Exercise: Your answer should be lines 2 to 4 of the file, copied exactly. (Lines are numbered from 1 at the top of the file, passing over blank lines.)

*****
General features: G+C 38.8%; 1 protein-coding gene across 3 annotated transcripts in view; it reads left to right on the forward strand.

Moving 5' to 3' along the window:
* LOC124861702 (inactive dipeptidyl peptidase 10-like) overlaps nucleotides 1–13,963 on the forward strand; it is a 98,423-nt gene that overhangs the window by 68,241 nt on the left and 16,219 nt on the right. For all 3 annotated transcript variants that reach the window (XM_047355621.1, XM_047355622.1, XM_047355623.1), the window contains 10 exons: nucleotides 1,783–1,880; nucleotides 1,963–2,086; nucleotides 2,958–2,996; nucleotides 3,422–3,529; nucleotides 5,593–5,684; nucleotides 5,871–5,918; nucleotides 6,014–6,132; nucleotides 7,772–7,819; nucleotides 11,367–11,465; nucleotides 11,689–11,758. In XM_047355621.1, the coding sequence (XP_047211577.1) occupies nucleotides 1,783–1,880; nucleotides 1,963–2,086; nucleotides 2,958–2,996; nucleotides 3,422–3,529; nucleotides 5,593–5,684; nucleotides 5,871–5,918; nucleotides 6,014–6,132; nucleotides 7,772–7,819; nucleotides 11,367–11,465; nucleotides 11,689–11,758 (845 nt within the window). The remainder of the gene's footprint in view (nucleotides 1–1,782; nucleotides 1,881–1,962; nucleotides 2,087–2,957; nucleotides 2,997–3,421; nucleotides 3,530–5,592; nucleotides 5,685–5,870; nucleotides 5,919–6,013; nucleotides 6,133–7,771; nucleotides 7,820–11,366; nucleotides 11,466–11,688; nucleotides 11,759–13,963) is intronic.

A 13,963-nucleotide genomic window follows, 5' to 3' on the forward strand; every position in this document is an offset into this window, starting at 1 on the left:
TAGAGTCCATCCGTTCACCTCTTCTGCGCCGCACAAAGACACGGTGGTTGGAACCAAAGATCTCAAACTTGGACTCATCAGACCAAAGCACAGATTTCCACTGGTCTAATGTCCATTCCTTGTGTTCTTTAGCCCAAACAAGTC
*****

Moving 5' to 3' along the window:
* LOC124861702 (inactive dipeptidyl peptidase 10-like) overlaps nucleotides 1–13,963 on the forward strand; it is a 98,423-nt gene that overhangs the window by 68,241 nt on the left and 16,219 nt on the right. For all 3 annotated transcript variants that reach the window (XM_047355621.1, XM_047355622.1, XM_047355623.1), the window contains 10 exons: nucleotides 1,783–1,880; nucleotides 1,963–2,086; nucleotides 2,958–2,996; nucleotides 3,422–3,529; nucleotides 5,593–5,684; nucleotides 5,871–5,918; nucleotides 6,014–6,132; nucleotides 7,772–7,819; nucleotides 11,367–11,465; nucleotides 11,689–11,758. In XM_047355621.1, the coding sequence (XP_047211577.1) occupies nucleotides 1,783–1,880; nucleotides 1,963–2,086; nucleotides 2,958–2,996; nucleotides 3,422–3,529; nucleotides 5,593–5,684; nucleotides 5,871–5,918; nucleotides 6,014–6,132; nucleotides 7,772–7,819; nucleotides 11,367–11,465; nucleotides 11,689–11,758 (845 nt within the window). The remainder of the gene's footprint in view (nucleotides 1–1,782; nucleotides 1,881–1,962; nucleotides 2,087–2,957; nucleotides 2,997–3,421; nucleotides 3,530–5,592; nucleotides 5,685–5,870; nucleotides 5,919–6,013; nucleotides 6,133–7,771; nucleotides 7,820–11,366; nucleotides 11,466–11,688; nucleotides 11,759–13,963) is intronic.

A 13,963-nucleotide genomic window follows, 5' to 3' on the forward strand; every position in this document is an offset into this window, starting at 1 on the left: